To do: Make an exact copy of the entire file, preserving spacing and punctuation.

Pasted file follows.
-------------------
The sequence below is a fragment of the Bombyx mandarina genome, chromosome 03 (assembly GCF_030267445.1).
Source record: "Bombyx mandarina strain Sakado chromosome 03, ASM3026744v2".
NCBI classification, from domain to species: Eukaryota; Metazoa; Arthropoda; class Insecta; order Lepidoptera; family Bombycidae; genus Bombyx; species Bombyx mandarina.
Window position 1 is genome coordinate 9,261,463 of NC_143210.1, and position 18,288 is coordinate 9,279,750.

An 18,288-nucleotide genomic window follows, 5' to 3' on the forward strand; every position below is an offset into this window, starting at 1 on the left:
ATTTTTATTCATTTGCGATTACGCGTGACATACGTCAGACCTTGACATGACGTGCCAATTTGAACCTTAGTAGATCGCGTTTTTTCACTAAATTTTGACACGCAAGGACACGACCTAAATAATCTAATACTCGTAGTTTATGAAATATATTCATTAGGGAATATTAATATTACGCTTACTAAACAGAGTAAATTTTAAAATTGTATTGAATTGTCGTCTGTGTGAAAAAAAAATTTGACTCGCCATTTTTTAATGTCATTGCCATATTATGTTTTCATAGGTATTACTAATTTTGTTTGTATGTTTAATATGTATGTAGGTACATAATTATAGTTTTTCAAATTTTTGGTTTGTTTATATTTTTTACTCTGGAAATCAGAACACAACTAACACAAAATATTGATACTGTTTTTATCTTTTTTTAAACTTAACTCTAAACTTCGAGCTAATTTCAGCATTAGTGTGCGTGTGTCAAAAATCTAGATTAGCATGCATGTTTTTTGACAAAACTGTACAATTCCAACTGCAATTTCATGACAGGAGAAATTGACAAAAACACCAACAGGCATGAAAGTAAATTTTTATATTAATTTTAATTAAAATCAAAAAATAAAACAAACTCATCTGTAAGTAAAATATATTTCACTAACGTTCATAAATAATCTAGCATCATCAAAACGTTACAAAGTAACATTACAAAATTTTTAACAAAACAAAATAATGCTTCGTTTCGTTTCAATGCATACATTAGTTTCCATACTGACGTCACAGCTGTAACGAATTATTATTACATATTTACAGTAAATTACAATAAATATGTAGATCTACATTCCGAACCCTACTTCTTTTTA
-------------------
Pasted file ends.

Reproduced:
The sequence below is a fragment of the Bombyx mandarina genome, chromosome 03 (assembly GCF_030267445.1).
Source record: "Bombyx mandarina strain Sakado chromosome 03, ASM3026744v2".
NCBI classification, from domain to species: Eukaryota; Metazoa; Arthropoda; class Insecta; order Lepidoptera; family Bombycidae; genus Bombyx; species Bombyx mandarina.
Window position 1 is genome coordinate 9,261,463 of NC_143210.1, and position 18,288 is coordinate 9,279,750.

An 18,288-nucleotide genomic window follows, 5' to 3' on the forward strand; every position below is an offset into this window, starting at 1 on the left:
ATTTTTATTCATTTGCGATTACGCGTGACATACGTCAGACCTTGACATGACGTGCCAATTTGAACCTTAGTAGATCGCGTTTTTTCACTAAATTTTGACACGCAAGGACACGACCTAAATAATCTAATACTCGTAGTTTATGAAATATATTCATTAGGGAATATTAATATTACGCTTACTAAACAGAGTAAATTTTAAAATTGTATTGAATTGTCGTCTGTGTGAAAAAAAAATTTGACTCGCCATTTTTTAATGTCATTGCCATATTATGTTTTCATAGGTATTACTAATTTTGTTTGTATGTTTAATATGTATGTAGGTACATAATTATAGTTTTTCAAATTTTTGGTTTGTTTATATTTTTTACTCTGGAAATCAGAACACAACTAACACAAAATATTGATACTGTTTTTATCTTTTTTTAAACTTAACTCTAAACTTCGAGCTAATTTCAGCATTAGTGTGCGTGTGTCAAAAATCTAGATTAGCATGCATGTTTTTTGACAAAACTGTACAATTCCAACTGCAATTTCATGACAGGAGAAATTGACAAAAACACCAACAGGCATGAAAGTAAATTTTTATATTAATTTTAATTAAAATCAAAAAATAAAACAAACTCATCTGTAAGTAAAATATATTTCACTAACGTTCATAAATAATCTAGCATCATCAAAACGTTACAAAGTAACATTACAAAATTTTTAACAAAACAAAATAATGCTTCGTTTCGTTTCAATGCATACATTAGTTTCCATACTGACGTCACAGCTGTAACGAATTATTATTACATATTTACAGTAAATTACAATAAATATGTAGATCTACATTCCGAACCCTACTTCTTTTTA